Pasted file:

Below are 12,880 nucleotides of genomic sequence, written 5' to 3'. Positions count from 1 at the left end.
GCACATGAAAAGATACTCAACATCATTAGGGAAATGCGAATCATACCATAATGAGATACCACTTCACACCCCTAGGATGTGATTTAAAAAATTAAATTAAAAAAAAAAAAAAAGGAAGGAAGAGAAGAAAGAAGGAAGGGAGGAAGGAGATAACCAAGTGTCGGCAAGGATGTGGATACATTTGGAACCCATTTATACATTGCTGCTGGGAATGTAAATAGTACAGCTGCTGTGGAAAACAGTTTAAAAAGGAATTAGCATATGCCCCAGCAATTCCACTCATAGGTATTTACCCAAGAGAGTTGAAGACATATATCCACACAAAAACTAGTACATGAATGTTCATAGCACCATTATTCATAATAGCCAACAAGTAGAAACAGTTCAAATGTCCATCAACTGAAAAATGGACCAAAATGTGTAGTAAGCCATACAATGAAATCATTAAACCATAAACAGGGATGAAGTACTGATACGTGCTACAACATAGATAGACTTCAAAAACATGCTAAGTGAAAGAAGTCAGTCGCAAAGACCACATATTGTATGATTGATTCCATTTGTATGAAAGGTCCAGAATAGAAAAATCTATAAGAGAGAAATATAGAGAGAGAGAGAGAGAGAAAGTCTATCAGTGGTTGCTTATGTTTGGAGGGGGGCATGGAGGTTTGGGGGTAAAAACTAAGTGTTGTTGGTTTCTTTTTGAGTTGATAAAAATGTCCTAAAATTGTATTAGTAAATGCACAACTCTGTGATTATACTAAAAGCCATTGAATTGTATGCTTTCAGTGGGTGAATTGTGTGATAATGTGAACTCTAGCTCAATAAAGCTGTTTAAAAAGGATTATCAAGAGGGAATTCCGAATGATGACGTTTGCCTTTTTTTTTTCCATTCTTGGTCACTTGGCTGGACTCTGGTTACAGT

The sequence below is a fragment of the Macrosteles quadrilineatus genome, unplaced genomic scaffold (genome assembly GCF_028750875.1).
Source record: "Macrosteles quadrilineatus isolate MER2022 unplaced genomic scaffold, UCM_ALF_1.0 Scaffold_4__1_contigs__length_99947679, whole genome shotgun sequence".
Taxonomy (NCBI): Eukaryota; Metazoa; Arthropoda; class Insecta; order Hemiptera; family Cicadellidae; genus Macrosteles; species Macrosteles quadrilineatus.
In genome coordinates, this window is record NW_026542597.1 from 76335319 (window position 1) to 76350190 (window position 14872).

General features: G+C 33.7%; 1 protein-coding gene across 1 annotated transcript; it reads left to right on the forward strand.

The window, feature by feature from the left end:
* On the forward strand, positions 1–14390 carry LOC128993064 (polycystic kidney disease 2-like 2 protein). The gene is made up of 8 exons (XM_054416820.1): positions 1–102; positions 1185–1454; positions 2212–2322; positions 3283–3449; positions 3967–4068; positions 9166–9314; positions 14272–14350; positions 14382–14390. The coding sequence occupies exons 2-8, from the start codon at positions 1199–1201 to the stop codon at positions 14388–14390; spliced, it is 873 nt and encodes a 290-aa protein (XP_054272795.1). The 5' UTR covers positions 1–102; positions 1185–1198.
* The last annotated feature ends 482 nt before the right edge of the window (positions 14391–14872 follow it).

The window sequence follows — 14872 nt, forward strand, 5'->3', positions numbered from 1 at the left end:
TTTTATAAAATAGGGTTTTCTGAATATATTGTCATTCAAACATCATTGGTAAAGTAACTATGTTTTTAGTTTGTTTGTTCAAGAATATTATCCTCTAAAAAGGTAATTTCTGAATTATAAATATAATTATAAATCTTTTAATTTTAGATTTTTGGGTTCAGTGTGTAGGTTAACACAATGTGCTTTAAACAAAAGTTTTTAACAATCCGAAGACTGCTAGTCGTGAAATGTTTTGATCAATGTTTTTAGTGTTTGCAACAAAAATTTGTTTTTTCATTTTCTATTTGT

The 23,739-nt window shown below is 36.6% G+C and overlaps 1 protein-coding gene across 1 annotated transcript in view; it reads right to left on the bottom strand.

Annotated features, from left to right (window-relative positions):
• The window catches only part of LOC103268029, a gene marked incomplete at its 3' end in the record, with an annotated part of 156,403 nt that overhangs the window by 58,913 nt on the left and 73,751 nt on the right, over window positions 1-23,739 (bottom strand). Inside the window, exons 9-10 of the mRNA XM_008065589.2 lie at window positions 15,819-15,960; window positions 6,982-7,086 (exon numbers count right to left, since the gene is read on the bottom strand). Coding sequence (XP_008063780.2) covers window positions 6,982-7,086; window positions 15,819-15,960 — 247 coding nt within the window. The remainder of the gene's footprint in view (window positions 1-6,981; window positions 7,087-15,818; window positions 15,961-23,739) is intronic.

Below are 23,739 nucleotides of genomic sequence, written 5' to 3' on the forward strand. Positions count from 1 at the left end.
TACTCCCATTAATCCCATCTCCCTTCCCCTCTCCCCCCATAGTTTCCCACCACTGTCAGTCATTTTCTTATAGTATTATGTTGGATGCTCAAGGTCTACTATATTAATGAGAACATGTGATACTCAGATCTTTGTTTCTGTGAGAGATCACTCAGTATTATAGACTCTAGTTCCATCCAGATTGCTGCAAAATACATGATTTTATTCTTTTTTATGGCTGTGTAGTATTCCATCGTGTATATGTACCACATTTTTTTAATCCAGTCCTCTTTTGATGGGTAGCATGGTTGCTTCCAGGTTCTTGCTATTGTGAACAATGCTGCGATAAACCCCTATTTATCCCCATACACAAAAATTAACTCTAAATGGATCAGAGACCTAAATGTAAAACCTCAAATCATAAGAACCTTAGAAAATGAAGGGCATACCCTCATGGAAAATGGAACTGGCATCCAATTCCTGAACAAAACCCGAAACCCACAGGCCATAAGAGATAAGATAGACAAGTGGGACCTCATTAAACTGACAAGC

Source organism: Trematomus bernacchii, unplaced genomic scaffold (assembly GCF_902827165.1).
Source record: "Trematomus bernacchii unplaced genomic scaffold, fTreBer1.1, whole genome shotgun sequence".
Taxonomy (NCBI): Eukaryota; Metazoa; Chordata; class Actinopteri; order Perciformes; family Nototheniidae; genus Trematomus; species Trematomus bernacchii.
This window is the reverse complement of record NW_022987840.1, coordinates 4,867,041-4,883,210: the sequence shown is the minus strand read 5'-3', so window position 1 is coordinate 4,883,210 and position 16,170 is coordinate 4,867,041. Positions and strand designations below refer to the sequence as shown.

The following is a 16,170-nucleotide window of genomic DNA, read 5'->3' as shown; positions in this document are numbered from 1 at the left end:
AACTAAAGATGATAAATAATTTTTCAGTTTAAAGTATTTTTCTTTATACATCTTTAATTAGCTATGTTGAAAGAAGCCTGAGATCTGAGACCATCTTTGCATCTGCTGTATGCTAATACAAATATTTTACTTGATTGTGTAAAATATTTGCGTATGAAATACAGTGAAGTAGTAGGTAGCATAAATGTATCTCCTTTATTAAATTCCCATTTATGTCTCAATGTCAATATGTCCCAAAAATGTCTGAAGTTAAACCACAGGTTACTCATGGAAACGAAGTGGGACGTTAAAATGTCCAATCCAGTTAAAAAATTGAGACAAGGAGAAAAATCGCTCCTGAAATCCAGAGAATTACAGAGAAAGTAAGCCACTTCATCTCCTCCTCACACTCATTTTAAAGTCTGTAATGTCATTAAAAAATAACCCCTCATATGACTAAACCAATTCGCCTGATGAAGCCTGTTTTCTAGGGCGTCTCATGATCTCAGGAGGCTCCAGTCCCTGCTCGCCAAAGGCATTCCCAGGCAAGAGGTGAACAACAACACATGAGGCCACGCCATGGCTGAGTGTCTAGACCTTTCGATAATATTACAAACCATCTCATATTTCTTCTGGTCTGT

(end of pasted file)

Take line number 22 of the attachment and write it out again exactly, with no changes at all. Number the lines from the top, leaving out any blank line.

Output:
The following is a 16,170-nucleotide window of genomic DNA, read 5'->3' as shown; positions in this document are numbered from 1 at the left end: